Areas you could be focusing on..
There is no doubt that we have all seen a lot of change in our workplaces in 2020, so how will this change impact how we manage health, safety and wellbeing (HSW) going forward? What can we be focusing on and to what extent can we keep things “business as usual”?
How can we use the learnings from the past few months to enable change for the better in managing HSW in our workplaces?
It is clear the magnitude of COVID-19 has created a gap where other health and safety risks that would have previously been a routine focus have been pushed down on the priority scale, or where in attempting to respond to COVID-19 we have inadvertently created other workplace risks. A great example is the increase in demand on delivery/truck drivers and how around-the-clock deliveries to support COVID-19 have had an impact on the management of their fatigue.
So how do we avoid dropping the ball on other risks?
The actual or perceived drop in priority for risks not linked to COVID-19 may threaten the effectiveness of your broader risk controls, either because organisations have resource constraints due to the need to apply controls to limit the impact of COVID-19, or due to a lack of focus at senior levels of an organisation on anything other than the pandemic.
What can you be doing to ensure you don’t fall into the trap above?
- Review all of the workplace health, safety and wellbeing activities highlighting what has dropped off or been re-prioritised. Take a risk management approach to assess the impact of these changes and take action to re-prioritise items as needed.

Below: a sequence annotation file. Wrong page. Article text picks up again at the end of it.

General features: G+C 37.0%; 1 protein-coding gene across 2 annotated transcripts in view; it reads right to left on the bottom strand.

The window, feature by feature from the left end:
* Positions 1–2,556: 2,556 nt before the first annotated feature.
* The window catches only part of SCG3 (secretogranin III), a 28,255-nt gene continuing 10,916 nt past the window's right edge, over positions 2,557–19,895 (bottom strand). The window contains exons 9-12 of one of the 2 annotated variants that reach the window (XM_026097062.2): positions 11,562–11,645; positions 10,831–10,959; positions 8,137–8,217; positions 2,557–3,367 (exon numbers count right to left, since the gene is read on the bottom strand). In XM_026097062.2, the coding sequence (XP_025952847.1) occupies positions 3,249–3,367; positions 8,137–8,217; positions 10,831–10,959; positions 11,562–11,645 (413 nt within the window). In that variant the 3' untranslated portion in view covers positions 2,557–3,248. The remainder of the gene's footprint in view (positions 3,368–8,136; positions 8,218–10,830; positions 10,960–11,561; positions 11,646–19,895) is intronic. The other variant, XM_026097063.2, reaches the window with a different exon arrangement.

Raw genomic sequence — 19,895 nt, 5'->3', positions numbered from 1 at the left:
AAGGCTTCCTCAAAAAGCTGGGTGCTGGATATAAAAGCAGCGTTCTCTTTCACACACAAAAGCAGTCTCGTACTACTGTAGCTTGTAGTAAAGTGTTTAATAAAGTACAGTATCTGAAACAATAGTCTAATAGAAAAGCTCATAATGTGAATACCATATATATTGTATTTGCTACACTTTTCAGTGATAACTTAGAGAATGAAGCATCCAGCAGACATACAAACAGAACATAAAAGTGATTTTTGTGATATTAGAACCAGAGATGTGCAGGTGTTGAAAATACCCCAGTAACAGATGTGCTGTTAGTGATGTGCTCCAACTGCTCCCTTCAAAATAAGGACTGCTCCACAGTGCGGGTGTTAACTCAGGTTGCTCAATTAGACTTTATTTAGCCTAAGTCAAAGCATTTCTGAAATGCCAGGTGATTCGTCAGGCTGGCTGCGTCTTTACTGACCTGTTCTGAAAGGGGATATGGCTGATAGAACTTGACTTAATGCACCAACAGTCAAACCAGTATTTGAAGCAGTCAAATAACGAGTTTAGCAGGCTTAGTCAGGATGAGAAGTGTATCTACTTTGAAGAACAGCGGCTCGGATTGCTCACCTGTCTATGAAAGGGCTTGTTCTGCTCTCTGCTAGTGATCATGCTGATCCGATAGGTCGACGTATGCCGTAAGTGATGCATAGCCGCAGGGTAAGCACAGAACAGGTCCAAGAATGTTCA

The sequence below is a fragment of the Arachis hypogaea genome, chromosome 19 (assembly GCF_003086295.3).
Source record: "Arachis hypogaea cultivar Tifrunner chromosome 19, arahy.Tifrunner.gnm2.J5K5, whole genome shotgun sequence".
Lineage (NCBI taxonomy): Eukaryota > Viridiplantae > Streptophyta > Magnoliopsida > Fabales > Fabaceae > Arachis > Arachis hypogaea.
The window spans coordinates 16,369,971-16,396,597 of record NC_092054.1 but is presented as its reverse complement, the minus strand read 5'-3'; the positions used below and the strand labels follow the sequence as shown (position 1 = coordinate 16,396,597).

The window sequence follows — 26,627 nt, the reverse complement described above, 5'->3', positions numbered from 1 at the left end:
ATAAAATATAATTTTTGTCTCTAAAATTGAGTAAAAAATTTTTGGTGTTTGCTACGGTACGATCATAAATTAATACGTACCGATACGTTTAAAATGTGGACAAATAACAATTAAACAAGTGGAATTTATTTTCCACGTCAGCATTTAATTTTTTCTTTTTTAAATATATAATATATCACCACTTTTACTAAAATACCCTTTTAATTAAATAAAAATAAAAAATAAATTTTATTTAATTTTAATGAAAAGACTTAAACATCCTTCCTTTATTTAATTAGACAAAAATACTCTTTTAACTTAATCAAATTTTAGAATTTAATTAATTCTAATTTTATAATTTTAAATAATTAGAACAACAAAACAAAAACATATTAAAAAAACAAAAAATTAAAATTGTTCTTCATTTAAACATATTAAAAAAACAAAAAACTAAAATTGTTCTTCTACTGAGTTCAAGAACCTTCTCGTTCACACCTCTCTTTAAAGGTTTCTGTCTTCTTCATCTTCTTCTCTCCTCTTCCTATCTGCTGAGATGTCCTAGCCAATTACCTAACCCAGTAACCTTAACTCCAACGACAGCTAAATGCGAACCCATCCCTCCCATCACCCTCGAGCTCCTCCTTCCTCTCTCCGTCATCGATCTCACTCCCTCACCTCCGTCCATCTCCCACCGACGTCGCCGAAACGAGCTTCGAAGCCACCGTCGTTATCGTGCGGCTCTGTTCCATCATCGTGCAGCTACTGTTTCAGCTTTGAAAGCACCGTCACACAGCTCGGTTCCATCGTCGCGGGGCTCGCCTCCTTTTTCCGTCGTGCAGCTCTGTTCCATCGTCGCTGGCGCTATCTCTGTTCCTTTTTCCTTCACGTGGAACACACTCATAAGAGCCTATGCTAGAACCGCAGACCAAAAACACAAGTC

- Consider your risk holistically when contemplating the management of the COVID-19 pandemic, establish a plan for returning to normal operations – be sure to consider all of the workplace changes that have taken place.
- Remind your leaders of the health and safety practices that cannot be put on hold, engage them in the review and planning process and work with them to make it less time demanding on their part.
Safe Work Australia provides a great summary to assist with prioritising the management of workplace health and safety in their Statement of Regulatory Intent – Regulatory approach to Australian Work Health and Safety legislation – COVID-19
WHS Regulators understand the orders in place across Australia in relation to public gatherings will impact Australian workplaces. While these orders are in place, WHS Regulators will take into account the unprecedented pressure on industry and apply a common sense and practical approach to interactions with workplaces. Compliance and enforcement activity will continue, however the focus will be on matters that pose serious risks to health and safety as well as advisory support. WHS Regulator’s actions will be proportionate with a focus on what is reasonably practicable in these exceptional circumstances.
In particular, WHS regulators will take into account an employer’s ability to meet its WHS duties given the constraints associated with the pandemic. This may include duties related to:
- training, such as participation in face-to-face training and practical hands on training demonstrations
- working from home arrangements, and
- provision of hygiene products.
Generally, WHS Regulators will take a supportive and educative approach to compliance during this time provided duty holders have made genuine attempts to comply with requirements, but compliance is affected due to factors outside their direct control. Read the full statement here.
SafeWork Australia also provides a range of industry-specific resources including a helpful Workplace Checklist to give you some ideas about returning to work in a COVID-19 environment.
If you require additional support to manage health and safety in your workplace or to help sustain business as usual, please contact us.